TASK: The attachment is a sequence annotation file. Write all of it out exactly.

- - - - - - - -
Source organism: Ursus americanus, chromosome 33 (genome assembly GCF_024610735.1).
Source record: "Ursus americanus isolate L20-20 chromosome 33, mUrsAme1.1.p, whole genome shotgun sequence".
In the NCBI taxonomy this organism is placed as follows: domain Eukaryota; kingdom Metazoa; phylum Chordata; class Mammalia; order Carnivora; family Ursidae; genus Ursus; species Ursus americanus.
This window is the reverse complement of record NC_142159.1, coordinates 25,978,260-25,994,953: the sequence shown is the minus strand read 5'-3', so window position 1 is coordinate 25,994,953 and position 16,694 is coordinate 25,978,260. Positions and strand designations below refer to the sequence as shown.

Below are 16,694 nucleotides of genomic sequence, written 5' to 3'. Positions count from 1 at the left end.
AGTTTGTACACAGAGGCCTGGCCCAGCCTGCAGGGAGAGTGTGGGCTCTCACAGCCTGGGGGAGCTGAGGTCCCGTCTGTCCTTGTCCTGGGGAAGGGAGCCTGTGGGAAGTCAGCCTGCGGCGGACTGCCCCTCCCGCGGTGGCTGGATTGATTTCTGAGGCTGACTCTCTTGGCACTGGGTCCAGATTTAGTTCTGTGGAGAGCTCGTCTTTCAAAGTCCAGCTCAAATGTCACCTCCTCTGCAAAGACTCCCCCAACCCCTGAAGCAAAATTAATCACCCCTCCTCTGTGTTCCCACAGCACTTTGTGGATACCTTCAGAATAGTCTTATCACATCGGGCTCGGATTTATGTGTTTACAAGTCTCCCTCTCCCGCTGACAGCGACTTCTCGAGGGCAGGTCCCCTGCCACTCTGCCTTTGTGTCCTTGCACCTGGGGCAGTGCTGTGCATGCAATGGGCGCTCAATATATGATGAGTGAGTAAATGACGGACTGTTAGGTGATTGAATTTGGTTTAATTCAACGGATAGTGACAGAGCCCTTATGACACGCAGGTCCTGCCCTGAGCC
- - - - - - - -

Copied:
Source organism: Ursus americanus, chromosome 33 (genome assembly GCF_024610735.1).
Source record: "Ursus americanus isolate L20-20 chromosome 33, mUrsAme1.1.p, whole genome shotgun sequence".
In the NCBI taxonomy this organism is placed as follows: domain Eukaryota; kingdom Metazoa; phylum Chordata; class Mammalia; order Carnivora; family Ursidae; genus Ursus; species Ursus americanus.
This window is the reverse complement of record NC_142159.1, coordinates 25,978,260-25,994,953: the sequence shown is the minus strand read 5'-3', so window position 1 is coordinate 25,994,953 and position 16,694 is coordinate 25,978,260. Positions and strand designations below refer to the sequence as shown.

Below are 16,694 nucleotides of genomic sequence, written 5' to 3'. Positions count from 1 at the left end.
AGTTTGTACACAGAGGCCTGGCCCAGCCTGCAGGGAGAGTGTGGGCTCTCACAGCCTGGGGGAGCTGAGGTCCCGTCTGTCCTTGTCCTGGGGAAGGGAGCCTGTGGGAAGTCAGCCTGCGGCGGACTGCCCCTCCCGCGGTGGCTGGATTGATTTCTGAGGCTGACTCTCTTGGCACTGGGTCCAGATTTAGTTCTGTGGAGAGCTCGTCTTTCAAAGTCCAGCTCAAATGTCACCTCCTCTGCAAAGACTCCCCCAACCCCTGAAGCAAAATTAATCACCCCTCCTCTGTGTTCCCACAGCACTTTGTGGATACCTTCAGAATAGTCTTATCACATCGGGCTCGGATTTATGTGTTTACAAGTCTCCCTCTCCCGCTGACAGCGACTTCTCGAGGGCAGGTCCCCTGCCACTCTGCCTTTGTGTCCTTGCACCTGGGGCAGTGCTGTGCATGCAATGGGCGCTCAATATATGATGAGTGAGTAAATGACGGACTGTTAGGTGATTGAATTTGGTTTAATTCAACGGATAGTGACAGAGCCCTTATGACACGCAGGTCCTGCCCTGAGCC